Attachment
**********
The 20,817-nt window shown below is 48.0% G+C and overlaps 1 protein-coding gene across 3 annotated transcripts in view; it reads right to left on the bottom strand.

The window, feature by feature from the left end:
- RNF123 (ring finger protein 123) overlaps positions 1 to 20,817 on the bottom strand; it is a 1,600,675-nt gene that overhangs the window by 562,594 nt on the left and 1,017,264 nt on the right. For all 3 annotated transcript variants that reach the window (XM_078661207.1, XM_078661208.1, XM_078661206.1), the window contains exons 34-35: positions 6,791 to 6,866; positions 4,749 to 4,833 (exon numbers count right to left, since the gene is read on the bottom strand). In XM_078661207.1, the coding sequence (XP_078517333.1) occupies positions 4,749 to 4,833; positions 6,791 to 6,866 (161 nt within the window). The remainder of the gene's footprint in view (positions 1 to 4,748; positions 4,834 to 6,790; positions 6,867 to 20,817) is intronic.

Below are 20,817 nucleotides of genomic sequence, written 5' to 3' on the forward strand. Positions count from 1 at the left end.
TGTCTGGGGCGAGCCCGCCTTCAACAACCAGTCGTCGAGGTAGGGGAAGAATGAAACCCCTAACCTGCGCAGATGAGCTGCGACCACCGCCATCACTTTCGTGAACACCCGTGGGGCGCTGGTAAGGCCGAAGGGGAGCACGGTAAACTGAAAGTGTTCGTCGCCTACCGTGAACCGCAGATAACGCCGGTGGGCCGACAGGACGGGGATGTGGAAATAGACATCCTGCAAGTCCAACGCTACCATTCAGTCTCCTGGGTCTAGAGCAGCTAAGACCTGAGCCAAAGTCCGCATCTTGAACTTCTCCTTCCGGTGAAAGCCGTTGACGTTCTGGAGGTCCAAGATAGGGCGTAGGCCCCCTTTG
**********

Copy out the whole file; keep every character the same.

The 20,817-nt window shown below is 48.0% G+C and overlaps 1 protein-coding gene across 3 annotated transcripts in view; it reads right to left on the bottom strand.

The window, feature by feature from the left end:
- RNF123 (ring finger protein 123) overlaps positions 1 to 20,817 on the bottom strand; it is a 1,600,675-nt gene that overhangs the window by 562,594 nt on the left and 1,017,264 nt on the right. For all 3 annotated transcript variants that reach the window (XM_078661207.1, XM_078661208.1, XM_078661206.1), the window contains exons 34-35: positions 6,791 to 6,866; positions 4,749 to 4,833 (exon numbers count right to left, since the gene is read on the bottom strand). In XM_078661207.1, the coding sequence (XP_078517333.1) occupies positions 4,749 to 4,833; positions 6,791 to 6,866 (161 nt within the window). The remainder of the gene's footprint in view (positions 1 to 4,748; positions 4,834 to 6,790; positions 6,867 to 20,817) is intronic.

Below are 20,817 nucleotides of genomic sequence, written 5' to 3' on the forward strand. Positions count from 1 at the left end.
TGTCTGGGGCGAGCCCGCCTTCAACAACCAGTCGTCGAGGTAGGGGAAGAATGAAACCCCTAACCTGCGCAGATGAGCTGCGACCACCGCCATCACTTTCGTGAACACCCGTGGGGCGCTGGTAAGGCCGAAGGGGAGCACGGTAAACTGAAAGTGTTCGTCGCCTACCGTGAACCGCAGATAACGCCGGTGGGCCGACAGGACGGGGATGTGGAAATAGACATCCTGCAAGTCCAACGCTACCATTCAGTCTCCTGGGTCTAGAGCAGCTAAGACCTGAGCCAAAGTCCGCATCTTGAACTTCTCCTTCCGGTGAAAGCCGTTGACGTTCTGGAGGTCCAAGATAGGGCGTAGGCCCCCTTTG